Soticlestat Lowers Seizure Frequency for Dravet Children in Phase 2 Trial
Treatment with soticlestat significantly reduced seizure frequency for children with Dravet syndrome or Lennox-Gastaut syndrome (LGS), another childhood disorder that causes seizures, in a Phase 2 clinical trial called ELEKTRA.
Trial results were in the study, “A phase 2, randomized, double-blind, placebo-controlled study to evaluate the efficacy and safety of soticlestat as adjunctive therapy in pediatric patients with Dravet syndrome or Lennox–Gastaut syndrome (ELEKTRA),” published in Epilepsia.
The work was funded by Takeda Pharmaceuticals, which acquired the rights to develop soticlestat for Dravet and LGS last year. The experimental therapy is designed to modulate the activity of a seizure-related brain signaling molecule called glutamate by inhibiting a protein called CH24H. Soticlestat has been shown to reduce seizures in mouse models of Dravet syndrome.
“As a first-in-class selective inhibitor of CH24H, soticlestat has the potential to provide therapy via a different mechanism of action from existing available therapies,” the researchers wrote.
ELEKTRA (NCT03650452) was a Phase 2 study that enrolled 141 children, ages 2 to 17, with Dravet syndrome or LGS across 35 sites in Australia, Canada, China, Israel, Poland, Portugal, Spain, and the U.S.
Following a screening period, participants were randomized to take soticlestat or a placebo for 20 weeks, including an eight-week dose-optimization period followed by 12 weeks of steady-dose maintenance treatment. The experimental therapy was given twice daily by mouth or a feeding tube. During the dose-optimizing study part, patients were treated with increasing doses of soticlestat, up to a maximum of 300 mg twice daily for patients weighing 60 kg (133 pounds) or more, with weight-based maximums for those weighing less.
At the study’s end, 80.3% of treated patients were given soticlestat at the 300 mg twice daily dose.
Seizure frequency drops with soticlestat in trial
ELEKTRA’s main goal was to assess the effect of treatment on seizure frequency during the maintenance period, as measured with a seizure diary kept by patients or their caregivers. Results were available for 139 patients (two did not complete the diaries): 51 with Dravet syndrome and 88 with LGS. About two-thirds of the patients were male, with an average age of 9.5 years.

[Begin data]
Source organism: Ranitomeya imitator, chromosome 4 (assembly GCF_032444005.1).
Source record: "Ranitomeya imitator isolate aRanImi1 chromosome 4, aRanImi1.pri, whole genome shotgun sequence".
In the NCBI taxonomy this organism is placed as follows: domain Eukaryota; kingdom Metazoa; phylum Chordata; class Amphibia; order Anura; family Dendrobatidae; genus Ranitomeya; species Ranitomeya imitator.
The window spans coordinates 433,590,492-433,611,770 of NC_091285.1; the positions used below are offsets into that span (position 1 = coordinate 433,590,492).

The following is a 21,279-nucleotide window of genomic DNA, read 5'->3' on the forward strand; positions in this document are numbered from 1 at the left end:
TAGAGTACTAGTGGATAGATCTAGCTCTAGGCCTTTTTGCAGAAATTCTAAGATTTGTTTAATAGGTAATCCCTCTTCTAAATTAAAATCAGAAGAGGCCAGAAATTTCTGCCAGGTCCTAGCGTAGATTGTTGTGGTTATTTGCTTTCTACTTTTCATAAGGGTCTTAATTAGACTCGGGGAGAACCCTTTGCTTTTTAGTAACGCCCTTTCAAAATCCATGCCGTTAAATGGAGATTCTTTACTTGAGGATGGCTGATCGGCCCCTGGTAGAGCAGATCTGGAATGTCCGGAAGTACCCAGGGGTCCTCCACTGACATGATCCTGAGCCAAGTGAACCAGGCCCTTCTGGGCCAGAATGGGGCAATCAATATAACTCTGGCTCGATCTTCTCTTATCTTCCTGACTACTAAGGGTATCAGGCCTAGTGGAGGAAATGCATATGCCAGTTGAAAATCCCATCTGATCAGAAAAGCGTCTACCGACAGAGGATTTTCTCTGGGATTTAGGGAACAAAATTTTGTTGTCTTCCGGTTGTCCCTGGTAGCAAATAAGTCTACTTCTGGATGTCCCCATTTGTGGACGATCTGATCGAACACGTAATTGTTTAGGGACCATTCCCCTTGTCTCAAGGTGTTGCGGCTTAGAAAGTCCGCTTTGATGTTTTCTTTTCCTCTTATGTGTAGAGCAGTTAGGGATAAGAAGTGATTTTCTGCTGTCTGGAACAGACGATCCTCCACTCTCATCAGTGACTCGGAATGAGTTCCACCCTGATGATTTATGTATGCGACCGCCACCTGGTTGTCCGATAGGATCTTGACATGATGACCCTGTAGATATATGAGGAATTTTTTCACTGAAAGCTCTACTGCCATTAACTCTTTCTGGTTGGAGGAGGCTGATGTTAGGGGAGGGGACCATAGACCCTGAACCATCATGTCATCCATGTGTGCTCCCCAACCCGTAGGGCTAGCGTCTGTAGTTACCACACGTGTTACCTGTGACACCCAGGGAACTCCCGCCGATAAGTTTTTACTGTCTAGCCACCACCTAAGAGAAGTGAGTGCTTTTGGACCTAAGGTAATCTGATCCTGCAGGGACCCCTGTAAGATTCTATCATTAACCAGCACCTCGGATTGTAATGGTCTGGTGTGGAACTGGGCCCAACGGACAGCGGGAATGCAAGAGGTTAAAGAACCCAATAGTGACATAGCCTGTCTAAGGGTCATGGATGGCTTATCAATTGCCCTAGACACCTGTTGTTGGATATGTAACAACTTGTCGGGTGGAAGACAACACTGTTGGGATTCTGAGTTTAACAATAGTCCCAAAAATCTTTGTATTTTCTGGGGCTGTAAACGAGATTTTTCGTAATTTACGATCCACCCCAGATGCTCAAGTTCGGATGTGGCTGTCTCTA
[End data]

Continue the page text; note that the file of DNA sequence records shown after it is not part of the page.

At the study’s start (baseline), the average rate of convulsive seizures among children with Dravet syndrome was just over 13 seizures per month. Participants reported “a wide range of seizure frequencies at baseline, although this was especially pronounced in patients with LGS,” the researchers noted.
During the 12-week maintenance period, treatment with soticlestat was seen to reduce seizure frequency significantly, by 50% compared to placebo among the Dravet patients. Similar results were seen comparing the entire 20-week treatment period, with a 45.95% reduction in convulsive seizure frequency.
Just less than 1 in 3 (30.8%) Dravet syndrome patients on soticlestat experienced a reduction in seizure frequency of 50% or higher. No patients on placebo reported a similar drop in seizure frequency. More patients on soticlestat than placebo also experienced a marked improvement in overall functional status, as assessed by clinicians (26.9% vs 8%) or by caregivers (57.7% vs 32%).
The results were generally comparable for children on LGS, indicating that soticlestat lowered seizure frequency and improved functional status, though the reduction in seizures for these children was not statistically significant.
Side effects deemed by investigators related to the investigative treatment were reported in just less than half (45.4%) of study participants. Three serious adverse events were reported in two children given soticlestat — one child with serious speech disorder and seizure, another with serious septic shock.
Three patients on soticlestat discontinued treatment due to side effects — the patient who had experienced speech disorder and seizures, as well as one who experienced excessive sleepiness and another with unusual apathy reported.
Most side effects were considered mild or moderate, with lethargy and constipation being most commonly reported among children given soticlestat.
“Soticlestat had a safety profile that was consistent with previous studies … no new safety signals were identified,” the researchers wrote.
“These findings support the further evaluation of soticlestat as a potential therapy for [Dravet syndrome] and LGS in phase 3 clinical studies,” the researchers concluded.
Takeda recently initiated a Phase 3 study called Skyline to further test soticlestat in children and young adults with Dravet syndrome.
The Skyline trial (NCT04940624) is testing soticlestat as an add-on therapy in up to 142 Dravet patients, ages 2–21, with repeated and recent convulsive seizures not controlled despite the use of at least two anti-seizure medications. Enrollment is underway for this global study, including sites in the U.S., Europe, Canada, and Japan. Site and contact information are available.